Further Evidence Links Stroke with Gum Disease

Further Evidence Links Stroke with Gum Disease

As your dentist in Lakewood, Colorado, our team at Advanced Family Dental strive to educate all of our patients on the dangers presented by poor oral health. In fact, adults suffering from gum disease may be twice as likely of suffering from a stroke, finds the results of a new study.

The results of this latest research is not the first to study to discover a connection between gum disease and attacks on the brain caused by blood clots.

However, the new findings expand on those previous discoveries by demonstrating a “dose-response” relationship. This means the more severe the level of gum disease, the higher an individual’s risk of stroke becomes, according to researchers at the University of South Carolina School of Medicine.

An Increased Risk of Stroke

The risk of stroke increased with the severity of gum disease; it was 1.9 times higher, 2.1 times and 2.2 times higher for patients suffering from mild, moderate, and severe gum disease, respectively, show the findings of the study.

While researchers were intrigued by this relationship, the results of this study still don’t show a clear cause and effect relationship between gum disease and stroke. However, the discovery of dose-effect relationship is important even if the observational nature of the study prevented a clear cause and effect relationship from being established.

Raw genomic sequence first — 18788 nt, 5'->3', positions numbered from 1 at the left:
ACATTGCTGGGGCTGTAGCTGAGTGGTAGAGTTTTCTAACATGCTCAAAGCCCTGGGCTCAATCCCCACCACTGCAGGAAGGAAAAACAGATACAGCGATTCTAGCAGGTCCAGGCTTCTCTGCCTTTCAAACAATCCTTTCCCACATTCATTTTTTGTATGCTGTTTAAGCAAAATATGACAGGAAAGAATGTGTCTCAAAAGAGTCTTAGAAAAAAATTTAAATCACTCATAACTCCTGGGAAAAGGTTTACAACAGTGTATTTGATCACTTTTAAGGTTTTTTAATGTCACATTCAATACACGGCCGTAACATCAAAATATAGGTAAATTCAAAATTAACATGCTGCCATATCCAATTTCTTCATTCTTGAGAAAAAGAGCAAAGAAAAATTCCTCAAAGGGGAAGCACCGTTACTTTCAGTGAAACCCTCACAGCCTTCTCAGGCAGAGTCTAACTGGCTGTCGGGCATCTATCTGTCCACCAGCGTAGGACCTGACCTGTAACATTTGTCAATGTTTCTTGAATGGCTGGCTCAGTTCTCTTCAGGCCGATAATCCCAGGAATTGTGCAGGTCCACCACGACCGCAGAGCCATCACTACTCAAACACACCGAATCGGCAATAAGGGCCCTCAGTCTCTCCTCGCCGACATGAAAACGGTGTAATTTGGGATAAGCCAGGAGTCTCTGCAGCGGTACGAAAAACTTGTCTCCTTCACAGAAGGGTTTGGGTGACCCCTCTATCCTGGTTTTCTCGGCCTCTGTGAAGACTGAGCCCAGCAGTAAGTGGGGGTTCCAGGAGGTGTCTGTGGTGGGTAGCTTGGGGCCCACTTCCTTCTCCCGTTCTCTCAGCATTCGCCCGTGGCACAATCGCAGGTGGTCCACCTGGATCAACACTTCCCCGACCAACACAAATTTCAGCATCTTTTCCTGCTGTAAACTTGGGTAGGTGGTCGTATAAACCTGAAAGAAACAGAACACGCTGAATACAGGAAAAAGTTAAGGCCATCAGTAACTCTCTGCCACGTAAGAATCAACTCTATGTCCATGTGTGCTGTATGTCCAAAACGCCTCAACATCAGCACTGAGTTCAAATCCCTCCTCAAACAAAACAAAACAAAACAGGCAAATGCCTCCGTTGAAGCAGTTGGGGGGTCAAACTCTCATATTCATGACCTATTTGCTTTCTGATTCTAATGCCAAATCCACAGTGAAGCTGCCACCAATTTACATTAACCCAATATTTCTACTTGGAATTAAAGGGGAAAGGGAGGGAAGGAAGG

Researchers still don’t fully understand why patients suffering from gum disease have a higher risk for stroke. The levels of inflammation discovered in both gum disease and hardening of the arteries may play a role. That’s because when blood vessels harden in the neck or brain it could lead to a stroke.

But there may be other reasons. It’s possible that patients who neglect their oral health are also less likely to visit the doctor for lingering medical conditions or to take medications as prescribed.

However, the question still remains: Can a patient’s risk of stroke or heart attack be successfully lowered by treating his or her gum disease?

Improving Care

To answer this question, researchers used data from a large prospective analysis sponsored by the U.S. National Heart, Lung, and Blood Institute.

In the data pool, over 6,700 adults who had yet to suffer a stroke were categorized based on their level of gum disease and followed for 15 years. The participants were mostly white and 55 percent were female, with an average age of 62.

Of this group, almost 300 stroke were recorded over the course of the study.

Even after adjusting for additional factors – such as race, age, and various other health factors – the risk of stroke was higher among those with more severe cases of gum disease.

The link between an increased risk of gum disease and stroke was highest for two types of clotting, or ischemic, strokes. Nearly half (47 percent) were thrombotic strokes. These are due to clot formation in an artery of the brain. About 25 percent were cardioembolic strokes, which occur when a blood clot moves from the heart to the brain.

While the results of this study may stop short at definitively saying brushing and flossing will lower your risk of stroke and heart attack, your dentist in Lakewood, Colorado believes the strong level of evidence linking these two conditions should encourage patients to take better care of their oral health.

The findings of the study were recent presented at the International Stroke Conference in Houston.

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